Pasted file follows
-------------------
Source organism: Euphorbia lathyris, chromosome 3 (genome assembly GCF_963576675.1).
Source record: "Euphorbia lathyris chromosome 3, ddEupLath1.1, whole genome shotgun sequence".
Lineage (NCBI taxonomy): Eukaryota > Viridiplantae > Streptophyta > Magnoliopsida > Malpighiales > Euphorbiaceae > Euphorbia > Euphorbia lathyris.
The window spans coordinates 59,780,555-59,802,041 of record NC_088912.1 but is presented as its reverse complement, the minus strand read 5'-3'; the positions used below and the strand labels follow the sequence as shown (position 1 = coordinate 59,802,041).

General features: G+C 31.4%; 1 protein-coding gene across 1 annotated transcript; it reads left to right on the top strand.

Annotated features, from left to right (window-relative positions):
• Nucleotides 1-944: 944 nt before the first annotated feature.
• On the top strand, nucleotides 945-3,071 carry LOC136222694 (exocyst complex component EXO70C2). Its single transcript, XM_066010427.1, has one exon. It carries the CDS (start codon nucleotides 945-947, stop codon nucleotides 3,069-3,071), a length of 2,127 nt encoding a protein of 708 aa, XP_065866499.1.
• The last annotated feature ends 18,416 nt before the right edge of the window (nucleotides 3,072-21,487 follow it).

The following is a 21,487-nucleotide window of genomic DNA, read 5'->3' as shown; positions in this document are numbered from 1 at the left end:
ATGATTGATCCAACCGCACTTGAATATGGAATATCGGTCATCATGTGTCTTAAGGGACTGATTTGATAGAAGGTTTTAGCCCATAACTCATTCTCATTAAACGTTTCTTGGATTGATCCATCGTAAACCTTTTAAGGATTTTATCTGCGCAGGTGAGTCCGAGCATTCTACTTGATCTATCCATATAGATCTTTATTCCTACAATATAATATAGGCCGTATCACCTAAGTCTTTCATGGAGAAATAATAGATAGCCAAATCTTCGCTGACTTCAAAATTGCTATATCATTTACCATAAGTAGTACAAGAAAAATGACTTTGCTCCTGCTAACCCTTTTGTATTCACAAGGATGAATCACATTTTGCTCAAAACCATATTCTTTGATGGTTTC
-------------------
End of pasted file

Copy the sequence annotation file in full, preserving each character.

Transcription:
Source organism: Euphorbia lathyris, chromosome 3 (genome assembly GCF_963576675.1).
Source record: "Euphorbia lathyris chromosome 3, ddEupLath1.1, whole genome shotgun sequence".
Lineage (NCBI taxonomy): Eukaryota > Viridiplantae > Streptophyta > Magnoliopsida > Malpighiales > Euphorbiaceae > Euphorbia > Euphorbia lathyris.
The window spans coordinates 59,780,555-59,802,041 of record NC_088912.1 but is presented as its reverse complement, the minus strand read 5'-3'; the positions used below and the strand labels follow the sequence as shown (position 1 = coordinate 59,802,041).

General features: G+C 31.4%; 1 protein-coding gene across 1 annotated transcript; it reads left to right on the top strand.

Annotated features, from left to right (window-relative positions):
• Nucleotides 1-944: 944 nt before the first annotated feature.
• On the top strand, nucleotides 945-3,071 carry LOC136222694 (exocyst complex component EXO70C2). Its single transcript, XM_066010427.1, has one exon. It carries the CDS (start codon nucleotides 945-947, stop codon nucleotides 3,069-3,071), a length of 2,127 nt encoding a protein of 708 aa, XP_065866499.1.
• The last annotated feature ends 18,416 nt before the right edge of the window (nucleotides 3,072-21,487 follow it).

The following is a 21,487-nucleotide window of genomic DNA, read 5'->3' as shown; positions in this document are numbered from 1 at the left end:
ATGATTGATCCAACCGCACTTGAATATGGAATATCGGTCATCATGTGTCTTAAGGGACTGATTTGATAGAAGGTTTTAGCCCATAACTCATTCTCATTAAACGTTTCTTGGATTGATCCATCGTAAACCTTTTAAGGATTTTATCTGCGCAGGTGAGTCCGAGCATTCTACTTGATCTATCCATATAGATCTTTATTCCTACAATATAATATAGGCCGTATCACCTAAGTCTTTCATGGAGAAATAATAGATAGCCAAATCTTCGCTGACTTCAAAATTGCTATATCATTTACCATAAGTAGTACAAGAAAAATGACTTTGCTCCTGCTAACCCTTTTGTATTCACAAGGATGAATCACATTTTGCTCAAAACCATATTCTTTGATGGTTTC